There is more than one Concorde in the Museum!
One is the Russian Tupolev 144, and the other is the French/British Concorde. You may remember seeing on the news back in June, 2003, the Concorde being transported by road from Karlsruhe Airport to the Sinsheim museum. You may have been in amongst the crowd of tens of thousands of people watching this historic event!
We are still in Hall 2, which is where the entrance stairs to the entry of the Concorde is. This area is known as the flight deck, for not only can you view the super-sonic planes from the outside, but we could go inside right up to the flight deck and look out the window just as the Pilot would have done. The Plane isn't level, so be prepared for a climb uphill to reach the Cabin. You have to remember too, that we are looking at seating that was the fashion over 13 years ago.
We went in both Concorde's ! A very interesting part of the exhibition and very popular.
In April there was only a very short queue, but I read it's very long in peak season.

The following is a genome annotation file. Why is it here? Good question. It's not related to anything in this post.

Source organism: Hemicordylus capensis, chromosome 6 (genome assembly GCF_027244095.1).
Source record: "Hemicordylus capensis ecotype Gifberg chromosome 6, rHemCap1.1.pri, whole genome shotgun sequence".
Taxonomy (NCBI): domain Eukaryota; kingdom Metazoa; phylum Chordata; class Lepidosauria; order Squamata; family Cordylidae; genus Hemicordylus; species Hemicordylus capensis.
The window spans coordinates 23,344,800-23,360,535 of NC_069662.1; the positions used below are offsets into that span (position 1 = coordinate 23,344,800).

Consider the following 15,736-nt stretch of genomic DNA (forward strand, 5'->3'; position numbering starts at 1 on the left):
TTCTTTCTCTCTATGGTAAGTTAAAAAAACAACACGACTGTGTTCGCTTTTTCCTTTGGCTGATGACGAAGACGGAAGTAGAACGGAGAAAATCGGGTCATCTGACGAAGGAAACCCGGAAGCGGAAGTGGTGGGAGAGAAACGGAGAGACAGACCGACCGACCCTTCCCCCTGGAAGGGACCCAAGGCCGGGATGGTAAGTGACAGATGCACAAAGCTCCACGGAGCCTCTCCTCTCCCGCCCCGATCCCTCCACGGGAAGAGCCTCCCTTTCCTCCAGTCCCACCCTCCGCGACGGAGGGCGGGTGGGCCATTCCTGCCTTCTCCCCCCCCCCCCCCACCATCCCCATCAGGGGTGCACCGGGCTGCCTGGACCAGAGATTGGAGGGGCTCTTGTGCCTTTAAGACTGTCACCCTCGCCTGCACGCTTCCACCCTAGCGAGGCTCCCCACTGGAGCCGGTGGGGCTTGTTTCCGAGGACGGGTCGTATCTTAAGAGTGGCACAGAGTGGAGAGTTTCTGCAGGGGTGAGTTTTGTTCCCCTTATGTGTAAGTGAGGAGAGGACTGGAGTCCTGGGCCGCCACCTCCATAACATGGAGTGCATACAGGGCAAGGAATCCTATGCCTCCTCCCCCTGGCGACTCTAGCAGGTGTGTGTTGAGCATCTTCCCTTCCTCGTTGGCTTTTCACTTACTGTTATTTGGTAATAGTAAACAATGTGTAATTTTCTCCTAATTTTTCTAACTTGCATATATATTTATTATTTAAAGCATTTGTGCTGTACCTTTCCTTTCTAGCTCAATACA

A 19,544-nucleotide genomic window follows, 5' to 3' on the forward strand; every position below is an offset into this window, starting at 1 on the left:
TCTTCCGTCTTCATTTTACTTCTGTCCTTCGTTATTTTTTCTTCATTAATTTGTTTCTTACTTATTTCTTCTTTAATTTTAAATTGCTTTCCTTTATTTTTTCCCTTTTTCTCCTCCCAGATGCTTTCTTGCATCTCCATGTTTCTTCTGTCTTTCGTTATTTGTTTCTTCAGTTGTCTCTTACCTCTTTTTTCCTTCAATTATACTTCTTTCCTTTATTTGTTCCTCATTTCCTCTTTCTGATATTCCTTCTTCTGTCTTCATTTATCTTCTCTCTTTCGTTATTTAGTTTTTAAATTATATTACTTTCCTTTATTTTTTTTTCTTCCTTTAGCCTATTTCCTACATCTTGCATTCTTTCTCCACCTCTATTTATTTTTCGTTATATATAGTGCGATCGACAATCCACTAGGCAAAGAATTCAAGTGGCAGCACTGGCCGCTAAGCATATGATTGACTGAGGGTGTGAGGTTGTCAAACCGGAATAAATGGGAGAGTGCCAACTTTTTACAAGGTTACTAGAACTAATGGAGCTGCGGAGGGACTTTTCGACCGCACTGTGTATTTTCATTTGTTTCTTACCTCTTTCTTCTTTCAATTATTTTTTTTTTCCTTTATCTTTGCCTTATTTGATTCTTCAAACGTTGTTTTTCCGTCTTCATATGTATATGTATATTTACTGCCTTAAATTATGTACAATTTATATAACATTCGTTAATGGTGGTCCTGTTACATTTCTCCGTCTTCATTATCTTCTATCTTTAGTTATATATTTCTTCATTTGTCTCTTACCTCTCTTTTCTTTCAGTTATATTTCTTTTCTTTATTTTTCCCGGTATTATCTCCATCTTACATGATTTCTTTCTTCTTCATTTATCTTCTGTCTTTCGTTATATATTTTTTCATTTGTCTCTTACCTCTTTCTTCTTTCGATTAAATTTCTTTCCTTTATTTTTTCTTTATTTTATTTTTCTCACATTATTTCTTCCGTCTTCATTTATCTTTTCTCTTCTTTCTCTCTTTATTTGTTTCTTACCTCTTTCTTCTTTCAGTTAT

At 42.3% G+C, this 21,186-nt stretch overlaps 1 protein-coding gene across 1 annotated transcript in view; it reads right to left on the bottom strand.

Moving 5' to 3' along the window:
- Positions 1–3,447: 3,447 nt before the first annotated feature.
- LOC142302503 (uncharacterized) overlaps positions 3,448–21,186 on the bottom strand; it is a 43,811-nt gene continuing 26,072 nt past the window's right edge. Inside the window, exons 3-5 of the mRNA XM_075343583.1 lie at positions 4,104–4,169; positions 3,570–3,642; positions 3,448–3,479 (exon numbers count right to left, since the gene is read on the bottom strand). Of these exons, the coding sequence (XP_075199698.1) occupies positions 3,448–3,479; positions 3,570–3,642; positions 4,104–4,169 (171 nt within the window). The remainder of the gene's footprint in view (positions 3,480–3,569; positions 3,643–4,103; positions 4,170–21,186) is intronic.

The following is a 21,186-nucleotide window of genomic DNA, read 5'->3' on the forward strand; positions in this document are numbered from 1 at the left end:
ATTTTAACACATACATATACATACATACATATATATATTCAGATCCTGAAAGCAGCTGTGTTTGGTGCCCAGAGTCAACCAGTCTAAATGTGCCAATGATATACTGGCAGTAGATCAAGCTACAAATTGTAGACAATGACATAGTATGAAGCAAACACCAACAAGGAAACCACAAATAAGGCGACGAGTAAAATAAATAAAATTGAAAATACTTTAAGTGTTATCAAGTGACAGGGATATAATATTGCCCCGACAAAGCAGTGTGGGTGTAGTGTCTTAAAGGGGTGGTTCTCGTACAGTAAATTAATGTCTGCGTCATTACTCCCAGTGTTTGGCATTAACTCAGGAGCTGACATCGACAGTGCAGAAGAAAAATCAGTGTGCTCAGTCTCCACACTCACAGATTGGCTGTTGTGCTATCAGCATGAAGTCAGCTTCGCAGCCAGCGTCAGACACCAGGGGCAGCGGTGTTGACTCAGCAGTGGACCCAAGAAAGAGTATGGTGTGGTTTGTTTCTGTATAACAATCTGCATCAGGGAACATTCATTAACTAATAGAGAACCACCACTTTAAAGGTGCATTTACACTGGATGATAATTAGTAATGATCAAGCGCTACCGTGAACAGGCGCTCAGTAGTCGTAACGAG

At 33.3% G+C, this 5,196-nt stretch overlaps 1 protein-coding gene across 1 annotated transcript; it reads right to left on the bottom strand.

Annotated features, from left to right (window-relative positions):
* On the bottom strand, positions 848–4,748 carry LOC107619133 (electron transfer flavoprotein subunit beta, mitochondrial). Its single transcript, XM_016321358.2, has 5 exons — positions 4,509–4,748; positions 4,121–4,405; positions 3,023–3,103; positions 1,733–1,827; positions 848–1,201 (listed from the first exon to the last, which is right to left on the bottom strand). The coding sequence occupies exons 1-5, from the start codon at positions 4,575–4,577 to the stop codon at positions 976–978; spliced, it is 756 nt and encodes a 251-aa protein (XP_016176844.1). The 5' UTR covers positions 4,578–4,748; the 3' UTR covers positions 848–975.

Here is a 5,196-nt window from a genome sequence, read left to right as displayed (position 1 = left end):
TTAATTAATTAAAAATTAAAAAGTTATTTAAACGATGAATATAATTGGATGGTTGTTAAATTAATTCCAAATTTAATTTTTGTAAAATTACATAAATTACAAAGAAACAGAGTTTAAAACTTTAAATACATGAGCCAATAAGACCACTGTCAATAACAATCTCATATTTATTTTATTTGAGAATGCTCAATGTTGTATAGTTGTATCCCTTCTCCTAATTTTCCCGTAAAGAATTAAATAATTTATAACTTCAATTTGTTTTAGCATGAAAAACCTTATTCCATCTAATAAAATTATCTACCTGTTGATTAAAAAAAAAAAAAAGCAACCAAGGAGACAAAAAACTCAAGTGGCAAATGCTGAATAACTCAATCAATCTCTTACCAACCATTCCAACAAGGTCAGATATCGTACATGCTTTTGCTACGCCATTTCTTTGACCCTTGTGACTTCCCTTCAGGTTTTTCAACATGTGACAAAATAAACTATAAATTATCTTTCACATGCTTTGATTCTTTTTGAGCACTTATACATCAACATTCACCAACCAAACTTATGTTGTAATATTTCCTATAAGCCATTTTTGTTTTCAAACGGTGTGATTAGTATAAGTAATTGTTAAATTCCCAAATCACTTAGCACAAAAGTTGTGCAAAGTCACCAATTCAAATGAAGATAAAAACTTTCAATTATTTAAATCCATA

Included in the admission price
As with all Museums, at the finish you walk out through the shop, here was no different.
The shop is huge, and contains many collector's items and model kits. There was something for anyone looking for a gift, including videos, DVD's, clothing, calendars, keyrings, the list goes on. I have no idea of what the prices were like. I just had a look through-out the shop, bought a good book on the Museum for my memories, and that was all.
You can have a look at the online shop, website listed below.
It was the year 1907, when the first Peking to Paris Car race was held. Five automobile pioneers set out for the first time to race in the Rally that would take then over a distance of 16,000 km from Peking over the Himalayas and across Asia to Paris.
Many attempts were made in the following 90 years.